I know this thread is about how to fix a broken headphone plug, but, if your plug broke while connected to your device, leaving a piece of the plug inside the jack, you might want to read about the GripStick.We have a tool specifically designed to easily solve this problem without having to disassemble the device, use glue, drilling, or any other unsafe method. It also works for any mobile device, tablet, computer, or any other electronic equipment that has a 3.5mm headphone jack. The name of the tool is GripStick, and it was successfully funded via a Kickstarter campaign.

Watch it in action here:


You can order one here:
http://nightek.com/

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ishmielk

3 years ago on Introduction

I have a 3.5mm jack with 4 wires (red green black copper), and a dual external speakers with 3 wires (red green copper). I tried connecting wires to their joining colours leaving out the black wire and it didn't work. help plz

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BeckyZ2ishmielk

Reply 2 years ago

Green and Copper are grounds, red and black are always Left & Right. Look at the back of your tv to find out which are which.

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Microminer

3 years ago on Introduction

I can't express my height of happiness after using your idea. And I'll also like to say sorry because I didn't practice even a single standard you mentioned in this article. I just used a small pocket knife for cutting and scraping and matchstick for burning the enamel. Anyways, this was great reading your article.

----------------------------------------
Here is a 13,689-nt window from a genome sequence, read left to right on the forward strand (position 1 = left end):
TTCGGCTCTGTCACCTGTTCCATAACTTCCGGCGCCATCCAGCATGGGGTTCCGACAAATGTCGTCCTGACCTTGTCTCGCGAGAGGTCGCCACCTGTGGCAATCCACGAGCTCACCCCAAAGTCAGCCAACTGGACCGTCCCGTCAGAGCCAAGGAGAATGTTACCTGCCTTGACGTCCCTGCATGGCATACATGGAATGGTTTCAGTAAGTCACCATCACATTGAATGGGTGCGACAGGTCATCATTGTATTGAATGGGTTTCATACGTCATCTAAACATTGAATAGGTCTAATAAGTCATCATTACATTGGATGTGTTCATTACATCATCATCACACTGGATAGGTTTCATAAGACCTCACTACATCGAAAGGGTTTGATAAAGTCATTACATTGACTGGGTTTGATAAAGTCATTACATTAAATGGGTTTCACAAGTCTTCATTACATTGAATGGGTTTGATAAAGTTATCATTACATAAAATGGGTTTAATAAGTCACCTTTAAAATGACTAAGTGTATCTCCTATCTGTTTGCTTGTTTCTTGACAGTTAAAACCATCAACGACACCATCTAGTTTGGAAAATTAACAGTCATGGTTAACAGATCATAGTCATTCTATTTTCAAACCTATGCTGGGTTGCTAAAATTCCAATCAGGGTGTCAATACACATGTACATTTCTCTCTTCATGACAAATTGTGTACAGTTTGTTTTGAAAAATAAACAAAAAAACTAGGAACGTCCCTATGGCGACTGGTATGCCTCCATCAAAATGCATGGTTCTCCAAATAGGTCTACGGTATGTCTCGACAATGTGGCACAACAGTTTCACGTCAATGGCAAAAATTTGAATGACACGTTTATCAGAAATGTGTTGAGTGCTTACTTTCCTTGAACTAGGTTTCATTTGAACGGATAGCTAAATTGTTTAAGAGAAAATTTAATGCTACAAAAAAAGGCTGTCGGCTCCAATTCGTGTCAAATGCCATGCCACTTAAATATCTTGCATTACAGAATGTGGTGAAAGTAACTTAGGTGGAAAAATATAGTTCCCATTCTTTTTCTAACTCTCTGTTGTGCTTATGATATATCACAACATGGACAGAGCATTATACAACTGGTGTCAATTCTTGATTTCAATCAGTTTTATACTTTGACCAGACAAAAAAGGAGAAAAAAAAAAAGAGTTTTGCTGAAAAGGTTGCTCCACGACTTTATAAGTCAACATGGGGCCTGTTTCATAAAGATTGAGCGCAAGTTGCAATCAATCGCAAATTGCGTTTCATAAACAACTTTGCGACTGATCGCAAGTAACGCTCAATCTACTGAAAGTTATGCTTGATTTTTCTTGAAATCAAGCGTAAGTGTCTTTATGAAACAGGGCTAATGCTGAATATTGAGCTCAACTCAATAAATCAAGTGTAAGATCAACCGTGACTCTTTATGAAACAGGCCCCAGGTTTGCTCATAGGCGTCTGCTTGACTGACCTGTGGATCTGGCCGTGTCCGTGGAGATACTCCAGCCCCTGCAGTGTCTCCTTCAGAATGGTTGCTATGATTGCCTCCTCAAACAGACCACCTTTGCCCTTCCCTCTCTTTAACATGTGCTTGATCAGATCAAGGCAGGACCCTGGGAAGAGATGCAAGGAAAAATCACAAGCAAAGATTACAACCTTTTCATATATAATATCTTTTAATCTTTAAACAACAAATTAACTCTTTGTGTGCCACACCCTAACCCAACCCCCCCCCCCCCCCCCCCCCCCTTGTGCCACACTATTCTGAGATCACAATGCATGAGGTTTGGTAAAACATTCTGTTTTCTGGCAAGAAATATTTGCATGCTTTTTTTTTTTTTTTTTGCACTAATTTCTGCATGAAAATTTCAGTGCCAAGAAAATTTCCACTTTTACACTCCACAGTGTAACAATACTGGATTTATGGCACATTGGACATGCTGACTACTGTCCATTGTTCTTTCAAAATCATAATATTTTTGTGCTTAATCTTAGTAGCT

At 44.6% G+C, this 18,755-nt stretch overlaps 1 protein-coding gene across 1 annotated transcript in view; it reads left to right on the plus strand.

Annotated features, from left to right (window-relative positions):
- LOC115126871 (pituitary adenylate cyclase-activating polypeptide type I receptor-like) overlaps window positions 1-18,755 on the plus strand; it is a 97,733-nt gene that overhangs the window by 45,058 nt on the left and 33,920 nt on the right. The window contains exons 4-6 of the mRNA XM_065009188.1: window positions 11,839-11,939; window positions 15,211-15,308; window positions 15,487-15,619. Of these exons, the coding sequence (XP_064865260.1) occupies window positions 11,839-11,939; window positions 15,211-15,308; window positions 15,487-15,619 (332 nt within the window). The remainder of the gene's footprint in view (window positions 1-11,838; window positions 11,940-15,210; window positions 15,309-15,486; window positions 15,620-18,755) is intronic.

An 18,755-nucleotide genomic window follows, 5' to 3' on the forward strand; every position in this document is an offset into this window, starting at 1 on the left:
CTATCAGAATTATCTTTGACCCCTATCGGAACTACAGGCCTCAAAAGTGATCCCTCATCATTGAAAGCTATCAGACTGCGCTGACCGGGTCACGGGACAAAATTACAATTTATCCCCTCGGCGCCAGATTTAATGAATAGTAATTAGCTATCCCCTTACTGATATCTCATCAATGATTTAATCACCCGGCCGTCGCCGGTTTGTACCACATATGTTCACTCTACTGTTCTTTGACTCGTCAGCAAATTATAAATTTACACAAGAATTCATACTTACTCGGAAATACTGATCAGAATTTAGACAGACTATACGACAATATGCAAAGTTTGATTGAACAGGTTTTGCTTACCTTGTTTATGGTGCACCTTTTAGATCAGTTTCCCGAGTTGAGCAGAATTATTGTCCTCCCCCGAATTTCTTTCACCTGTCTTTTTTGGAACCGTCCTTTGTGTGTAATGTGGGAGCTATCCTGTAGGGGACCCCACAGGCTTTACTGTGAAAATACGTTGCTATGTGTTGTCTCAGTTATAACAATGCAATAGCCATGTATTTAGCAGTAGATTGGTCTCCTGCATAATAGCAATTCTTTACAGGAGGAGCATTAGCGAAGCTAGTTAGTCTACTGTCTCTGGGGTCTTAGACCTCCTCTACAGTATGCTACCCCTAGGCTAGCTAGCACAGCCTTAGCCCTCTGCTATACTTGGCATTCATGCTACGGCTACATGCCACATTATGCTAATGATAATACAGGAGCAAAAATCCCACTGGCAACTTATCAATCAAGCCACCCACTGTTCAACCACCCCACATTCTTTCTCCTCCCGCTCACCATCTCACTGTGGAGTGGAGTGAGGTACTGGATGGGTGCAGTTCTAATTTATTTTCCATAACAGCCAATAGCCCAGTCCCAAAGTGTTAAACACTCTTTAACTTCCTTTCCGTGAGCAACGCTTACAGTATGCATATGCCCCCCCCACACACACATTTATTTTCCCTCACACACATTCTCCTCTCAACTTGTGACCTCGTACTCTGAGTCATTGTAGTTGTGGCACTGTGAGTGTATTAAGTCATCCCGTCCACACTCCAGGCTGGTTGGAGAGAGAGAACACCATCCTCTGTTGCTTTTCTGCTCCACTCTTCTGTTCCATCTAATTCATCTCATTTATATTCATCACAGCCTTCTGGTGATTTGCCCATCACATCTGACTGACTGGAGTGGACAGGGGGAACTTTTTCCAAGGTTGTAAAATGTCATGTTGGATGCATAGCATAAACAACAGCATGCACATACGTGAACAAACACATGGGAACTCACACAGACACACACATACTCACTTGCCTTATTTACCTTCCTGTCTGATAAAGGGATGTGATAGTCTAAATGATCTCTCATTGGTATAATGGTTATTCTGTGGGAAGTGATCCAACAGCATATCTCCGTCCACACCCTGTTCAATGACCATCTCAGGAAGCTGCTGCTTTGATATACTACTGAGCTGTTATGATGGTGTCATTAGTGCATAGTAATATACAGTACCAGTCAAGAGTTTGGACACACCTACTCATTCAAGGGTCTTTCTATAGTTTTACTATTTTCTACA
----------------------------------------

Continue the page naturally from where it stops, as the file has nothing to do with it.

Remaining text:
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benjamin.andleman

3 years ago

3 burns and 2 tries later i got it thanks a ton

This is nice tutorial, but you've got your terminology somewhat mixed up. You are rewiring a PLUG, not a jack. A jack is the thing into which the plug on the end of the headphone cord is inserted.

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Zig

3 years ago on Introduction

If you have trouble with soldering the tiny headphone wires because of enamel insulation try dipping the wires in sulphuric acid and then touching the wet wires to a soldering iron. The acid will bubble and the insulation will dissolve into a black powder that you can easily remove by rubbing it between your fingers. This works much better than trying to scrape insulation off with a knife or burn it off with a lighter.